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What to Say Next de Julie Buxbaum

What to Say Next (edição: 2017)

de Julie Buxbaum (Autor)

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2942168,853 (4.05)3
When an unlikely friendship is sparked between relatively popular Kit Lowell and socially isolated David Drucker, Kit asks David for his help figuring out the how and why of her father's tragic car accident.
Título:What to Say Next
Autores:Julie Buxbaum (Autor)
Informação:Delacorte Press (2017), 304 pages
Coleções:Sua biblioteca

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What to Say Next de Julie Buxbaum


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Mostrando 1-5 de 21 (seguinte | mostrar todas)
Loved this! Book trailer in the works. ( )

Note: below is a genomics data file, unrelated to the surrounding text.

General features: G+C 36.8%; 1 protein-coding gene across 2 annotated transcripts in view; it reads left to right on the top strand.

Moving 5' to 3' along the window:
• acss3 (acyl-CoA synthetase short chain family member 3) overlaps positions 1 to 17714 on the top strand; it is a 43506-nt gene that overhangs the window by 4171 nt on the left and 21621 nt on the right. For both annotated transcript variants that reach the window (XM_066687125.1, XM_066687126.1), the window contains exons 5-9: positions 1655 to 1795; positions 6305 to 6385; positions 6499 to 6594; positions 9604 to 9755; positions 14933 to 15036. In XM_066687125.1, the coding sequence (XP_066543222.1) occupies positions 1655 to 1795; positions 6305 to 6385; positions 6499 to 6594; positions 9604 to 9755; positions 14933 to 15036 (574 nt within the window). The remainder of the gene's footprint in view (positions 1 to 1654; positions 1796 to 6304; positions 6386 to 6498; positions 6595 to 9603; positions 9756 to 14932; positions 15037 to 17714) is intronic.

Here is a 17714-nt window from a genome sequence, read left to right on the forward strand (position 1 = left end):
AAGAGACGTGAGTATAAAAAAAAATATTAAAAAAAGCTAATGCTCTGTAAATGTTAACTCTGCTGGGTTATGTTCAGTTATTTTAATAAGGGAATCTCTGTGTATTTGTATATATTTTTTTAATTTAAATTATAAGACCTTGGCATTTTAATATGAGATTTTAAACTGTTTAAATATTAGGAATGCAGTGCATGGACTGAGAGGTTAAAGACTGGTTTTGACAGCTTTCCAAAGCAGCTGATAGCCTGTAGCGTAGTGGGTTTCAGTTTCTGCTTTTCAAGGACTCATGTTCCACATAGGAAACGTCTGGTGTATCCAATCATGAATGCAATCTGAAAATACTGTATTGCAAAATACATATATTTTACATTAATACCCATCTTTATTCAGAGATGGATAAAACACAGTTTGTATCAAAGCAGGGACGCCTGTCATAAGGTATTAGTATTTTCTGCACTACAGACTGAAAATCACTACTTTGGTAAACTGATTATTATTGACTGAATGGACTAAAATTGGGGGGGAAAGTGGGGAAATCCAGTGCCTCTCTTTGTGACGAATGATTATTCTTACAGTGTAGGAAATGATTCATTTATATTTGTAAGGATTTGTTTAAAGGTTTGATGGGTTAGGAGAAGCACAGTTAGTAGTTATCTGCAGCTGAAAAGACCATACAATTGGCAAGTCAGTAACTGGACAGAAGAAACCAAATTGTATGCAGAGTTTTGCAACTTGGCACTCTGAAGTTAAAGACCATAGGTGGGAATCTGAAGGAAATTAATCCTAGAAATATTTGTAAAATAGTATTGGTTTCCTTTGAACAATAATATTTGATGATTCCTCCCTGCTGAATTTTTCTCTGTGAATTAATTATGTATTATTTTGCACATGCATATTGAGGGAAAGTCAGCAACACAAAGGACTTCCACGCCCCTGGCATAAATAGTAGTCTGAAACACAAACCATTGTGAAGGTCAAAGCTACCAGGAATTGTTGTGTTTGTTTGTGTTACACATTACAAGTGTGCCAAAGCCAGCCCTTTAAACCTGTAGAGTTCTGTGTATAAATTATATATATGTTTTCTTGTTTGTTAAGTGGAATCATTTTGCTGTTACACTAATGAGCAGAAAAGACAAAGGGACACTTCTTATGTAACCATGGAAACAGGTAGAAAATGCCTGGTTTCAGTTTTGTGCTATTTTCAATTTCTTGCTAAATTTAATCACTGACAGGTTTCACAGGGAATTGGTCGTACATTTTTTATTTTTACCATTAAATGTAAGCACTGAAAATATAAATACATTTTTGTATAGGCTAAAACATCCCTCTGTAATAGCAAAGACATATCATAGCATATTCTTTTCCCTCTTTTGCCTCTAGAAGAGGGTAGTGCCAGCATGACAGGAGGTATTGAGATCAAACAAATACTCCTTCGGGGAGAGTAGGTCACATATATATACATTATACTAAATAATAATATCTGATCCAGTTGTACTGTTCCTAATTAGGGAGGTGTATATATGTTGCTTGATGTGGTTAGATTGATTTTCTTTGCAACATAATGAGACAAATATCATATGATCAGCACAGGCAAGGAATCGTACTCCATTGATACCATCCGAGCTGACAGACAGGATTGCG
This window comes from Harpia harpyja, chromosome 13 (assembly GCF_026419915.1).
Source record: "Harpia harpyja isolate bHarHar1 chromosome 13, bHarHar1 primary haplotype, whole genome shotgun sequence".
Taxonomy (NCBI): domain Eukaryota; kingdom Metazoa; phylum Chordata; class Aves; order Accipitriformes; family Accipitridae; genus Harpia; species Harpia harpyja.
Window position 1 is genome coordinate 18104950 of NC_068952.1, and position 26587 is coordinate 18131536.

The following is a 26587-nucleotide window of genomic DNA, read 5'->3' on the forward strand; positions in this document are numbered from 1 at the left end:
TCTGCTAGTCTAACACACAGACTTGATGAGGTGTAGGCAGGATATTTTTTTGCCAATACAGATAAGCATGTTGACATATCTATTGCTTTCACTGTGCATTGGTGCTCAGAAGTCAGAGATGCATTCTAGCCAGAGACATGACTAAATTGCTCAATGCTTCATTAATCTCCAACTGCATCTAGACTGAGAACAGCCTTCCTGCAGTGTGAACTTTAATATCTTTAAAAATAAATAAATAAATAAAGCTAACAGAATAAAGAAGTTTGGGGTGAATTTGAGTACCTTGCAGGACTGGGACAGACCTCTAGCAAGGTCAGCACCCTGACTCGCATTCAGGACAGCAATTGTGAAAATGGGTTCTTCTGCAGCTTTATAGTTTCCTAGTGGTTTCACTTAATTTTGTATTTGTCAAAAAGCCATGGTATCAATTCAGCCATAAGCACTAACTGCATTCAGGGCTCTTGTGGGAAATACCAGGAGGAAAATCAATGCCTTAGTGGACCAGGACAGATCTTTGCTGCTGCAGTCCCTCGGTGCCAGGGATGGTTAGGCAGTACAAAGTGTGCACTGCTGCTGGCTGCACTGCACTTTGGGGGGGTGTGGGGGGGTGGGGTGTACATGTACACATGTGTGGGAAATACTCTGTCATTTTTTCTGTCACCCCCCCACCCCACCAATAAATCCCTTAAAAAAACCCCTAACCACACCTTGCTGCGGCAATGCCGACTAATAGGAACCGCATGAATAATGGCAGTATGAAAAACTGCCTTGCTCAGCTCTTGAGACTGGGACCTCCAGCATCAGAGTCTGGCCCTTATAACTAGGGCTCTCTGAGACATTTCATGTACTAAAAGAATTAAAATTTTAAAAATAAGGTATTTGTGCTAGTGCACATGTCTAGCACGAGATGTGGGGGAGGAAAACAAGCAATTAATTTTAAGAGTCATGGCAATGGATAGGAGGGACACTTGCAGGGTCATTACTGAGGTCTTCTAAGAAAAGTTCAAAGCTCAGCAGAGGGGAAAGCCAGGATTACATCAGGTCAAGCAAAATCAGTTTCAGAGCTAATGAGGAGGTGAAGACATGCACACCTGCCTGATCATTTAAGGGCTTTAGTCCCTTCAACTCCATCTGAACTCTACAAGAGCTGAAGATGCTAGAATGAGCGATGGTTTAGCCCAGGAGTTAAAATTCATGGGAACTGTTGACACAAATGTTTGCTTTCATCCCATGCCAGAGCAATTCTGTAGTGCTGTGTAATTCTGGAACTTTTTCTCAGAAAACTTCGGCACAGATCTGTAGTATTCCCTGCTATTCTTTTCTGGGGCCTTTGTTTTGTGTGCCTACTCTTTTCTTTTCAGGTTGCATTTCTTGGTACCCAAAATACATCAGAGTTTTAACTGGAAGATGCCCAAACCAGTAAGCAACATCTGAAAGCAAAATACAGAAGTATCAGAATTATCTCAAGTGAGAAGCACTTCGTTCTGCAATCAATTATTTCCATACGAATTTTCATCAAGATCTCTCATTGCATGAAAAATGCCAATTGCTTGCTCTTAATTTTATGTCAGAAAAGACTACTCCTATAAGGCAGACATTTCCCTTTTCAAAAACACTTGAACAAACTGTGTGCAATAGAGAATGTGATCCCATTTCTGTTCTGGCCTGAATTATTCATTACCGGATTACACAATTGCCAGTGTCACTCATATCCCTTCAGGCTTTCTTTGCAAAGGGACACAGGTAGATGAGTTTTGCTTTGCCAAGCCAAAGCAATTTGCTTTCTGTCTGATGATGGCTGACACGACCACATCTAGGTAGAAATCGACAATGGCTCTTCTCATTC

readingbeader | Oct 29, 2020 |
So I have to say that I at first was pretty delighted with this book. I loved the two leads, we have David and Kit and the circumstances surrounding them that have them developing a friendship and something more. Then, we start to have some problematic things happening such as David's sister telling him to make sure that Kit doesn't put him in the friend zone. At this point we readers know that David doesn't even have any friends at school, so his sister should just be happy that he has made a new friend. We also get comments made about his clothes and hair and then his sister does a Pretty Woman style make-over and everyone thinks he is hot. There are some problematic adults in this one too (David's parents, his guitar teacher, the school principal, and Kit's mom and her "Uncle Jack."). Buxbaum also left some loose threads dangling in the end which I don't know if she thought things had been resolved sufficiently or what.

"What to Say Next" is about David and Kit. Both are teens going to Mapleview High who don't feel a part of things for different reasons.